In Amelia Pang’s new nonfiction book, “Made in China: A Prisoner, An SOS Letter, and the Hidden Cost of America’s Cheap Goods,” Oregon mother Julie Keith opens a package of discounted Halloween decorations to find an SOS letter written by a Chinese political prisoner.
From this letter, Keith learns that her purchase was assembled and packaged by a man named Sun Yi, imprisoned for campaigning for freedom to join a forbidden meditation movement, Falun Gong.
In the note, Sun details how political prisoners work 15-hour days without a Saturday or Sunday break and make only 10 yuan each month, or about $1.55. Sun says that if the prisoners do not comply with working in these conditions, they will be verbally and physically assaulted.
In telling Sun Yi’s story, Pang’s book steps back and analyzes problems in the global consumer-supply chain, which is a conversation the author believes is neglected.
“There hasn’t been much exploration into why it’s so easy for something that’s manufactured in a labor camp from China to end up selling in American stores,” Pang said in a recent phone interview.
“I really wanted to look at some of the core issues and some of the factors that were driving Chinese factories to outsource work to forced labor.”
A New York Times review this week said the book “feels timely and urgent.”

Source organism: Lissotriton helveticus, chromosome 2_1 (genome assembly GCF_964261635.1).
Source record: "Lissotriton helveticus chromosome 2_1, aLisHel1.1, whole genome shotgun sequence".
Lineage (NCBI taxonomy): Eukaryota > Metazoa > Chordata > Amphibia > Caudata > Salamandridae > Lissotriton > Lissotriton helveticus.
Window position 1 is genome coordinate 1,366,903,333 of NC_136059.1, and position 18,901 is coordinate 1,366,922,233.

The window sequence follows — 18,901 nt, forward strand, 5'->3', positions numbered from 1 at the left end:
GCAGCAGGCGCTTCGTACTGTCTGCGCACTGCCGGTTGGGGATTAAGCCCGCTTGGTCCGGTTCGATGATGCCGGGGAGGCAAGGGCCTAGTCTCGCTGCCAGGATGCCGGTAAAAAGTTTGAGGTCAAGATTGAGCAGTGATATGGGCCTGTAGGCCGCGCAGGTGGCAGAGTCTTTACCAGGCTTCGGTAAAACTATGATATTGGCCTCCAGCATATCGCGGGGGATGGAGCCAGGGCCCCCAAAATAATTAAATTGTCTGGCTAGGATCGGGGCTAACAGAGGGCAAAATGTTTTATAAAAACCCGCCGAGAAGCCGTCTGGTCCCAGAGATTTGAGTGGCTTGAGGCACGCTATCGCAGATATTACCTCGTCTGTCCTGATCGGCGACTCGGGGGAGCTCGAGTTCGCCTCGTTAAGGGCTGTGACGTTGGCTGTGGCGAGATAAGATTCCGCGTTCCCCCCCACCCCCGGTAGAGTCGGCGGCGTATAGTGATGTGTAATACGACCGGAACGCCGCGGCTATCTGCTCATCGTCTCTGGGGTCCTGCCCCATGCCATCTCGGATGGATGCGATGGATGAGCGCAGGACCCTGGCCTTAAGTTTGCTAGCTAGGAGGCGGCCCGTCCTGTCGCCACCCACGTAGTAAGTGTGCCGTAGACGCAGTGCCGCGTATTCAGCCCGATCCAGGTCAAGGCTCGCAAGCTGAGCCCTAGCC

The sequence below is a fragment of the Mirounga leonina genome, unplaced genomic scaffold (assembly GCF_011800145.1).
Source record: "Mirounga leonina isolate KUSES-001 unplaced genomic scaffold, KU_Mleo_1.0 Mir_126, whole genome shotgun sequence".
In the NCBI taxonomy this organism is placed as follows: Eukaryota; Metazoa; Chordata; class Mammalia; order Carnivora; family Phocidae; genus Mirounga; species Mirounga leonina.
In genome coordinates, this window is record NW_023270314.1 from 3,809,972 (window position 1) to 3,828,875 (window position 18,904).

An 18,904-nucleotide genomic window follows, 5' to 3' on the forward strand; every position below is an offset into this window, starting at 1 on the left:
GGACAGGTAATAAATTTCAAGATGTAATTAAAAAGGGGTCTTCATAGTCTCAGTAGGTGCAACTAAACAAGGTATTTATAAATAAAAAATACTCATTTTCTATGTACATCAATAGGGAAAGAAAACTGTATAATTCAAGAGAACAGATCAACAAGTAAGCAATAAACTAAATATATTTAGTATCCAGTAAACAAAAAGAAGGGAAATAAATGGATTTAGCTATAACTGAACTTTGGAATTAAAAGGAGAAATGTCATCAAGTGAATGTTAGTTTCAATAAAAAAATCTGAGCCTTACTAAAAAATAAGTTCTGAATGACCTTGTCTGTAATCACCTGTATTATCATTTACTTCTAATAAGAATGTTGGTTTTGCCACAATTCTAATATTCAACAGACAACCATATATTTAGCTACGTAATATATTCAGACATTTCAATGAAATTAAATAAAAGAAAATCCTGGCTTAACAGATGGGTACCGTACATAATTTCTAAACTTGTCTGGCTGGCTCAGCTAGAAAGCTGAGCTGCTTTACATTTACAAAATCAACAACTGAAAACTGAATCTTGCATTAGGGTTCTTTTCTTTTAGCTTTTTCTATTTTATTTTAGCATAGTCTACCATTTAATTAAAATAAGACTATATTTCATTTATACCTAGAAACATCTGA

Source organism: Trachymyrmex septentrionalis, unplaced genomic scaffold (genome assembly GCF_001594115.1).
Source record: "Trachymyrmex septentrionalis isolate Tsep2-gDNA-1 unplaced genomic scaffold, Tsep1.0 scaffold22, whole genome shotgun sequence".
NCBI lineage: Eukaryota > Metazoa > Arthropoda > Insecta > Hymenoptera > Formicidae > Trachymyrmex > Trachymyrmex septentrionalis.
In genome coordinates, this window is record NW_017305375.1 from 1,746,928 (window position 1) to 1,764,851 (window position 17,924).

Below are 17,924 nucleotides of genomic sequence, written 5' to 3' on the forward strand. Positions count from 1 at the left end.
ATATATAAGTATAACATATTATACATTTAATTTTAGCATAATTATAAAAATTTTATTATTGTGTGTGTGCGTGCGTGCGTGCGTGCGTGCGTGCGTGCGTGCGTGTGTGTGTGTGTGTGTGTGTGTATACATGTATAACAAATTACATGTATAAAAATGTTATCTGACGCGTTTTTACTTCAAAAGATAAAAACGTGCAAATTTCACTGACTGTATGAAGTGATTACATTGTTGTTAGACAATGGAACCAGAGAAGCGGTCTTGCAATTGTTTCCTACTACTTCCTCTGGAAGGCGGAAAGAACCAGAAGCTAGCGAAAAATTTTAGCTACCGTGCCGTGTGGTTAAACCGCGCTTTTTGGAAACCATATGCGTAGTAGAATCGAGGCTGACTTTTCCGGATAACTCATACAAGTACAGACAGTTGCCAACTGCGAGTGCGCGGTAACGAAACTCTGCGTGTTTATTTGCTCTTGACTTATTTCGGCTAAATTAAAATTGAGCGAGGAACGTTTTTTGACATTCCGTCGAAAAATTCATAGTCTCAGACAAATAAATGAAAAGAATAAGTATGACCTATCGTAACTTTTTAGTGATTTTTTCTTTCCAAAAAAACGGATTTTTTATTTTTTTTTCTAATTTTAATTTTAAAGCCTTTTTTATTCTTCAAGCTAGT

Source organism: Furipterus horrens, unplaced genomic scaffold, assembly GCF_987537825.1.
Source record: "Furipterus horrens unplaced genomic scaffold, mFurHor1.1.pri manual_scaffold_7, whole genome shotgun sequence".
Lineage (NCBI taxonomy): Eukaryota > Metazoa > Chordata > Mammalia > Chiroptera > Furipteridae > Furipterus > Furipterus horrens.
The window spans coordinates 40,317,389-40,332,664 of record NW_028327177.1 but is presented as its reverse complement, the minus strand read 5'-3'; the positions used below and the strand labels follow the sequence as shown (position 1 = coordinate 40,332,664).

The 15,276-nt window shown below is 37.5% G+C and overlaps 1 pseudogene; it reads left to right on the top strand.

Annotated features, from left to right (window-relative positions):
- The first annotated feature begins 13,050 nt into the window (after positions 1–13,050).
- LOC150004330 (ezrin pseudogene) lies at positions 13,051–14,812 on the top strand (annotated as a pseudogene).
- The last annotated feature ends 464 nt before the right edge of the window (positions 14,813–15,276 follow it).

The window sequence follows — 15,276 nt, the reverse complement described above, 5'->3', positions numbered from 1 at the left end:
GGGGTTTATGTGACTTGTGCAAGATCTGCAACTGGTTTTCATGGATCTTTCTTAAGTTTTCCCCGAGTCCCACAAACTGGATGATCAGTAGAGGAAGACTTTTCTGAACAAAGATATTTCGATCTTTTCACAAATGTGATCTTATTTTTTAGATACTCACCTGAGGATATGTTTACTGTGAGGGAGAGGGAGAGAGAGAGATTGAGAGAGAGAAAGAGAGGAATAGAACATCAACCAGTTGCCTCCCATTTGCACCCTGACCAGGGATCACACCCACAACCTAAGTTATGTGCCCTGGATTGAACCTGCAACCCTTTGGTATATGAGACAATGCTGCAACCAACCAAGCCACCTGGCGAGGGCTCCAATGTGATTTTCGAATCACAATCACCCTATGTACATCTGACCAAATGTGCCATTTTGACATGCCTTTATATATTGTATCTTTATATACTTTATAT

Pang wrote it with the intention of making consumers aware of what goes on in the supply chain so more people can hold corporations accountable in the sustainability and transparency sector.
“Most companies have a sustainability page these days, or a corporate responsibility page, and a lot of them look like they’re good sustainability pages,” she said.
They may list factories, she said, “but what is the actual relationship with those factories?” How are they sourcing from them? Are they actually giving them enough time to make those products and paying them enough? “It’s up to consumers to push to create that next level of transparency.”
For “Made in China,” Pang spent three years immersed in stories from labor-camp survivors, she writes.
Pang is an award-winning investigative journalist who has been published in the New York Times Sunday Review, Mother Jones and the New Republic. She once went undercover to work at a Chinese buffet while posing as an undocumented immigrant. Pang went on to write about her experience and her findings, which she says gave her insight into more recent projects.
For truthdig.com, she said of a restaurant in Georgia:
“The bussers have no base salary. We only take home tips. Because it is a buffet, my interactions with customers are limited to refilling drinks and removing plates. We usually get $1 or $2 per table, or sometimes no tips at all.”
An immigrant tells her, “I regret coming to the U.S.” Within three days, Pang had had enough and left Georgia.
“Most of the workers there were undocumented Chinese,” Pang said. “They were paid very poorly, and living conditions were pretty awful. The working conditions were kind of grueling, too. It just comes to show, whenever anything is really really cheap, whether it’s unlimited all-you-can-eat seafood buffet, or just the extremely cheap products we’re getting from places like Kmart, there’s a human cost behind it.”